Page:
While working for Hyatt Regency McCormick Place Hotel, one of my responsibilities was to oversee the administration of claims. This led to a business relationship with the director of risk management of the organization who actually owned the property. Ultimately, a position became available in her department and the rest is history.

R&I: What is the risk management community doing right?

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The risk management community is doing a phenomenal job in professional development and creating great opportunities for risk managers to network. The development of relationships in this industry is vitally important and by providing opportunities for risk managers to come together and speak about their experiences and challenges is what enables many of us to be able to do our jobs even more effectively.

R&I: What could the risk management community be doing a better job of?

Attracting, educating and retaining young talent. There is this preconceived notion that the insurance industry and risk management are boring and there could be nothing further from the truth.

R&I: What’s been the biggest change in the risk management and insurance industry since you’ve been in it?

In my 20 years in the industry, the biggest change in risk management and the insurance industry are the various types of risk we look to insure against. Many risks that exist today were not even on our radar 20 years ago.

Gina Kirchner, director of risk management, Navy Pier Inc.

R&I: What insurance carrier do you have the highest opinion of?

FM Global. They have been our property carrier for a great number of years and in my opinion are the best in the business.

R&I: Are you optimistic about the US economy or pessimistic and why?

I am optimistic that policies will be put in place with the new administration that will be good for the economy and business.

R&I: What emerging commercial risk most concerns you?

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The commercial risks that are of most concern to me are cyber risks, business interruption, and any form of a health epidemic on a global scale. We are dealing with new exposures and new risks that we are truly not ready for.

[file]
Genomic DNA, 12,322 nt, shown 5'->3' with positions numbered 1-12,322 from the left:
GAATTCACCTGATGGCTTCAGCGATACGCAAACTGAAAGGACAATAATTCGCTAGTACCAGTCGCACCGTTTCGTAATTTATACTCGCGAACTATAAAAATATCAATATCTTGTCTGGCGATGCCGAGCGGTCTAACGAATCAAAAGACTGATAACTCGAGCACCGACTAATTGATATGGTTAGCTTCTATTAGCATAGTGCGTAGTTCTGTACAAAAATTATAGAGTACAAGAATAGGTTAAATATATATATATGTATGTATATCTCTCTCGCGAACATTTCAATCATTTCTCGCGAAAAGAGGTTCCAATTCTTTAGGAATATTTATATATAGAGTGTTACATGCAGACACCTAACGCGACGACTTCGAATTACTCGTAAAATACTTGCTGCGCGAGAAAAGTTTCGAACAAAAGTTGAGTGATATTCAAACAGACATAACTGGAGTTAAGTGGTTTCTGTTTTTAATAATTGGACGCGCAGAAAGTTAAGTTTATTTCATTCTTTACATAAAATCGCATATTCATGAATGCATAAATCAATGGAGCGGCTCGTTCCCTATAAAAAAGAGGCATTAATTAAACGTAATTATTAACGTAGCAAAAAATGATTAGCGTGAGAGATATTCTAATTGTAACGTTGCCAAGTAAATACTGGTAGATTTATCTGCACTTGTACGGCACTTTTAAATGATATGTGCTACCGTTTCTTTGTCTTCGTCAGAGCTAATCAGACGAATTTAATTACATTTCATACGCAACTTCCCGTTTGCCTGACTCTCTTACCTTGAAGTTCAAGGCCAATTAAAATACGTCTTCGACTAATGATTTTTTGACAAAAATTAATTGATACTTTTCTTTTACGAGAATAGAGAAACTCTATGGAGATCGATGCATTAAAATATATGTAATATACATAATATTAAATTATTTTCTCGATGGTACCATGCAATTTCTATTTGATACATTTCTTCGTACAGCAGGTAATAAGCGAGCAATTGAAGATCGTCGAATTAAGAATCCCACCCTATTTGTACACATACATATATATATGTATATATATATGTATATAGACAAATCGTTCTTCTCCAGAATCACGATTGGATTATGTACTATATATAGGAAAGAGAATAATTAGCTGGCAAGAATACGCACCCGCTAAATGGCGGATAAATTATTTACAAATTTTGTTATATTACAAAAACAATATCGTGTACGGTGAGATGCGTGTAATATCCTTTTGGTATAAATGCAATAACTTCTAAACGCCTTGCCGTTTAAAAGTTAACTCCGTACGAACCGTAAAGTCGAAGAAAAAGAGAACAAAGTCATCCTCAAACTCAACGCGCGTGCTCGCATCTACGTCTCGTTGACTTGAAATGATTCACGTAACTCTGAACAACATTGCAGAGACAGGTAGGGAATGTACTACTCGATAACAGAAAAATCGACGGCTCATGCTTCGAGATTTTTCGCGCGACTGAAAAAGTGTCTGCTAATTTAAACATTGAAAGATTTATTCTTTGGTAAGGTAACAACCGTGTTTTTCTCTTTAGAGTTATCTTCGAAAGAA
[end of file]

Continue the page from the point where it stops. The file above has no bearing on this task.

R&I: Who is your mentor and why?

My mother has played a significant role in shaping my ideals and values. She truly instilled a very strong work ethic in me. However, there are many men and women in business who have mentored me and have had a significant impact on me and my career as well.

R&I: What have you accomplished that you are proudest of?

I am most proud of making the decision a couple of years ago to return to school and obtain my [MBA]. It took a lot of prayer, dedication and determination to accomplish this while still working a full time job, being involved in my church, studying abroad and maintaining a household.

R&I: What is your favorite book or movie?

“Heaven Is For Real” by Todd Burpo and Lynn Vincent. I loved the book and the movie.

R&I: What’s the best restaurant you’ve ever eaten at?

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A French restaurant in Paris, France named Les Noces de Jeannette Restaurant à Paris. It was the most amazing food and brings back such great memories.

R&I: What is the most unusual/interesting place you have ever visited?

Israel. My husband and I just returned a few days ago and spent time in Jerusalem, Nazareth, Jericho and Jordan. It was an absolutely amazing experience. We did everything from riding camels to taking boat rides on the Sea of Galilee to attending concerts sitting on the Temple steps. The trip was absolutely life changing.

R&I: What is the riskiest activity you ever engaged in?

Many, many years ago … I went parasailing in the Caribbean. I had a great experience and didn’t think about the risk at the time because I was young, single and free. Looking back, I don’t know that I would make the same decision today.

R&I: What about this work do you find the most fulfilling or rewarding?

I would have to say the relationships and partnerships I have developed with insurance carriers, brokers and other professionals in the industry. To have wonderful working relationships with such a vast array of talented individuals who are so knowledgeable and to have some of those relationships develop into true friendships is very rewarding.

R&I: What do your friends and family think you do?

My friends and family have a general idea that my position involves claims and insurance. However, I don’t think they fully understand the magnitude of my responsibilities and the direct impact it has on my organization, which experiences more than 9 million visitors a year.




Katie Siegel is a staff writer at Risk & Insurance®. She can be reached at [email protected]